WTO appellate body members discuss the future of the organization
On September 23, American University’s College of Law and The German Marshall Fund hosted a panel discussion on the future of the World Trade Organization (WTO). The panel included Jennifer Hillman, GMF Senior Transatlantic Fellow and WTO Appellate Body member; Ambassador Julio Lacarte Muro, first chairman and member of the WTO Appellate Body and former Chair of the Uruguay Round Negotiations; Debra Steger, Professor of Law at University of Ottawa; Professor John Jackson, Director of the Institute of International Economic Law at GULC; Jeffery Schott, Senior Fellow at the Peterson Institute; and Padideh Ala’i, Professor of Law at American University Washington College of Law.
The panelists addressed the questions such as “Is the WTO ready to meet the challenges of the 21st Century?,” “Are reforms needed to the WTO decision making and dispute settlement mechanisms to make the organization more legitimate, accountable and effective?,” “Will the ‘success’ of the WTO dispute settlement mechanism be maintained in the face of new and complex challenges such as climate change, energy and financial crises?.”
The panelists pointed out the fact that it has become increasingly difficult to forge consensus at the WTO among an expanding membership. It was noted that a major cause is the shift of global economic power to emerging economies in Asia and Latin America. Consensus based decision-making did not pose a challenge during the GATT era since world economic power was concentrated within the transatlantic area. This shift has caused both advanced and emerging economies to become more entrenched in their negotiation positions, paralyzing decision-making as observed within the stalled Doha Round. In her remarks, GMF’s Senior Transatlantic Fellow Jennifer Hillman pointed out that inconclusive multilateral trade negotiations over the past 10 years have led to a significant increase in the number of regional and bilateral free trade agreements, which pose a direct threat to the multilateral trading system and the founding principles of the WTO.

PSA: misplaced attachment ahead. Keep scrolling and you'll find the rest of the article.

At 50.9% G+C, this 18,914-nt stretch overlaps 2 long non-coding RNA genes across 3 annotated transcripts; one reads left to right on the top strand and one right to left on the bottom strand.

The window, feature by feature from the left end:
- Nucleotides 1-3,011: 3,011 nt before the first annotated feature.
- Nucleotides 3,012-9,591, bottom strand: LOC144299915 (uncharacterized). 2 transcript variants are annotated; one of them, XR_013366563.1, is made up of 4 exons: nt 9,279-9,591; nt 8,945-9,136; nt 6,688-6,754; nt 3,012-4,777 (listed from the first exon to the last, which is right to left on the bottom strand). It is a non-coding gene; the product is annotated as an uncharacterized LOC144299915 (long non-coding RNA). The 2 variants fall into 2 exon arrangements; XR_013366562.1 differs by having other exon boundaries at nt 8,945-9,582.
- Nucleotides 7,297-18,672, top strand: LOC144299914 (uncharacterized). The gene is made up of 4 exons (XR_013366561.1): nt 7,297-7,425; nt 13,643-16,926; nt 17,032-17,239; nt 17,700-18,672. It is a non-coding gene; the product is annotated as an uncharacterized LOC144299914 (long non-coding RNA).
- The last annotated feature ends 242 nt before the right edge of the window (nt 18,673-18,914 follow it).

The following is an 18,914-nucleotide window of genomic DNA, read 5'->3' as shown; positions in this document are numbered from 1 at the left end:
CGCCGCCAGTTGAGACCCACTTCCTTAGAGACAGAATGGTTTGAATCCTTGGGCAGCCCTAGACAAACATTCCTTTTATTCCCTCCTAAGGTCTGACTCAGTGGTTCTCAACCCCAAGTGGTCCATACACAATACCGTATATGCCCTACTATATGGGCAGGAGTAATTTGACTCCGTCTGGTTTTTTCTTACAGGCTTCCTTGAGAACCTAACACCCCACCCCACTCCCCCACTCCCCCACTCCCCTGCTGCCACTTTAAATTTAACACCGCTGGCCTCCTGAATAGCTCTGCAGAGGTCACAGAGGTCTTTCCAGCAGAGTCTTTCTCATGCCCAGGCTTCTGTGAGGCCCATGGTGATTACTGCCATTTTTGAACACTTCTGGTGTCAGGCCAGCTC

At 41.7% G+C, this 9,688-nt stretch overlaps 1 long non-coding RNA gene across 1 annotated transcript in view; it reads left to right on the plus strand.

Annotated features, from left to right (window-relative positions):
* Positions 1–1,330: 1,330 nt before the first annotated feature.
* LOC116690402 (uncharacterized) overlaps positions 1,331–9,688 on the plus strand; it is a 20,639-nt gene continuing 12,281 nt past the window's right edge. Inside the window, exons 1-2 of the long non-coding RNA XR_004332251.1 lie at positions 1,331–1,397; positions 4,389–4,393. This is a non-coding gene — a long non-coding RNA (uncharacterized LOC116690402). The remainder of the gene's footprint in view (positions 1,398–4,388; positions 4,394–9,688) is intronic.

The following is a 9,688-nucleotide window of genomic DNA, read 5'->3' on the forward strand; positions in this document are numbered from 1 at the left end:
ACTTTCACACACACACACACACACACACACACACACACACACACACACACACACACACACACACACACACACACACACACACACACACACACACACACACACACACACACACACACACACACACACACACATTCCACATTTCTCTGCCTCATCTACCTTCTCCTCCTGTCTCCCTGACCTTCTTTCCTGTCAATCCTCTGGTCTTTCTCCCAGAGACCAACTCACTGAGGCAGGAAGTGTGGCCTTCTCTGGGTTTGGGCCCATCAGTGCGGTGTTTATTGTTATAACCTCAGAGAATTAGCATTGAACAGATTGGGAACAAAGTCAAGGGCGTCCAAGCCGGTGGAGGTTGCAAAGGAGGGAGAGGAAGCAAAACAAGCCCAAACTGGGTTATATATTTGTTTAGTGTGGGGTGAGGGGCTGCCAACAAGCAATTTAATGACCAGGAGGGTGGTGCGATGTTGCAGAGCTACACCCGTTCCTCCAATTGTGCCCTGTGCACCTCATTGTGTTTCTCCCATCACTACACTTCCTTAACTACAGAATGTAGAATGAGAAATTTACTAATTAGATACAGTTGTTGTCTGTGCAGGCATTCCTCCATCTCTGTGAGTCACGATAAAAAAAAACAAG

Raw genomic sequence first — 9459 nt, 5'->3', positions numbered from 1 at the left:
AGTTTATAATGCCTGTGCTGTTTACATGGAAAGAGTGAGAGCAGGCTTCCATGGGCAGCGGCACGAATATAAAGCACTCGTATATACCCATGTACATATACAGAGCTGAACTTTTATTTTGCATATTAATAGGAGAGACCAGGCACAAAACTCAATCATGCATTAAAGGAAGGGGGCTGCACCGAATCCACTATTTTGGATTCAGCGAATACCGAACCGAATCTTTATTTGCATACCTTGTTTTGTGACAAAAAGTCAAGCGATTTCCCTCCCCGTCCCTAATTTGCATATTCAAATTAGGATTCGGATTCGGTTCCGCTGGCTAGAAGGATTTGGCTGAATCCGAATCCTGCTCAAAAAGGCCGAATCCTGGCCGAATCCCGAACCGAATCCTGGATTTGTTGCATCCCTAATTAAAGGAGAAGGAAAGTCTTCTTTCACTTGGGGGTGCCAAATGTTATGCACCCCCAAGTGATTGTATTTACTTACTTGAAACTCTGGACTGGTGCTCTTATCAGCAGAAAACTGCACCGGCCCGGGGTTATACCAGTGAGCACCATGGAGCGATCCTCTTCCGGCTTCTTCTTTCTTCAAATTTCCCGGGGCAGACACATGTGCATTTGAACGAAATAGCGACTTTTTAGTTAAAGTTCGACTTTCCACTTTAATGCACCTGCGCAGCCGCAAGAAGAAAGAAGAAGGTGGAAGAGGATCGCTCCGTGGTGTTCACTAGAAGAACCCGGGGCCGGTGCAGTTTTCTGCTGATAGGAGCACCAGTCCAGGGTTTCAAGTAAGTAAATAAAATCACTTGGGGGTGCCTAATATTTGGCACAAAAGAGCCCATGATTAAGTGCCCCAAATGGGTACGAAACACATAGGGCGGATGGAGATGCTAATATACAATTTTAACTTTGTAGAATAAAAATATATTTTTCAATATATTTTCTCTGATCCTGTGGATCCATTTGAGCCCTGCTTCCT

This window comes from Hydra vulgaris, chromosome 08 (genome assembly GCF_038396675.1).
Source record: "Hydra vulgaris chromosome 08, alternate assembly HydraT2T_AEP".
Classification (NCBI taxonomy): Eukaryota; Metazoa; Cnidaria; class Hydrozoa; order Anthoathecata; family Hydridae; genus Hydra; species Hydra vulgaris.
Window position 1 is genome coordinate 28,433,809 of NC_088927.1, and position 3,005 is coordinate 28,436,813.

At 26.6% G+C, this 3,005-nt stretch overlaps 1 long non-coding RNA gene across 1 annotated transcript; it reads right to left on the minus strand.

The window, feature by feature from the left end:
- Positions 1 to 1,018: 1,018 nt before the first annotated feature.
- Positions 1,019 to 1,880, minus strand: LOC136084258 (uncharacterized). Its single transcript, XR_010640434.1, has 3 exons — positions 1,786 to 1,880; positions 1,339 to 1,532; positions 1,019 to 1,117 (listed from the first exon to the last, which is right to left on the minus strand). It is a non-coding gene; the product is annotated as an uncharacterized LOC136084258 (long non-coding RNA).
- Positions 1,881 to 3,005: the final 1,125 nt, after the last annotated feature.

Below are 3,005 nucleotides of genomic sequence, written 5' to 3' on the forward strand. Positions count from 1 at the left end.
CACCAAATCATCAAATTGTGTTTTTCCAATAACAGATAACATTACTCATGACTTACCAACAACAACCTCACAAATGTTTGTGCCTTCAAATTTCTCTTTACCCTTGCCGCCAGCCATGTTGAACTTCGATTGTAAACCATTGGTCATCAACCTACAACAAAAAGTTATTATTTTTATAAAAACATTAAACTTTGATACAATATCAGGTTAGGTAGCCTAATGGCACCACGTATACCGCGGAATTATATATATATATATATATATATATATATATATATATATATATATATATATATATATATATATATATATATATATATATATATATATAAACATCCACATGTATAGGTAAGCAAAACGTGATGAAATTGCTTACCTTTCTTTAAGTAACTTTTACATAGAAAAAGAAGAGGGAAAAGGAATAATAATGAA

In their closing remarks, the speakers noted that multilateral trade deals will have to become more inclusive, by addressing subsidy problems such as agriculture and civilian aviation, in order to prevent a further shift toward regionalism and to re-establish the effectiveness of the multilateral trading system.
Please click here to listen to the podcast of the event.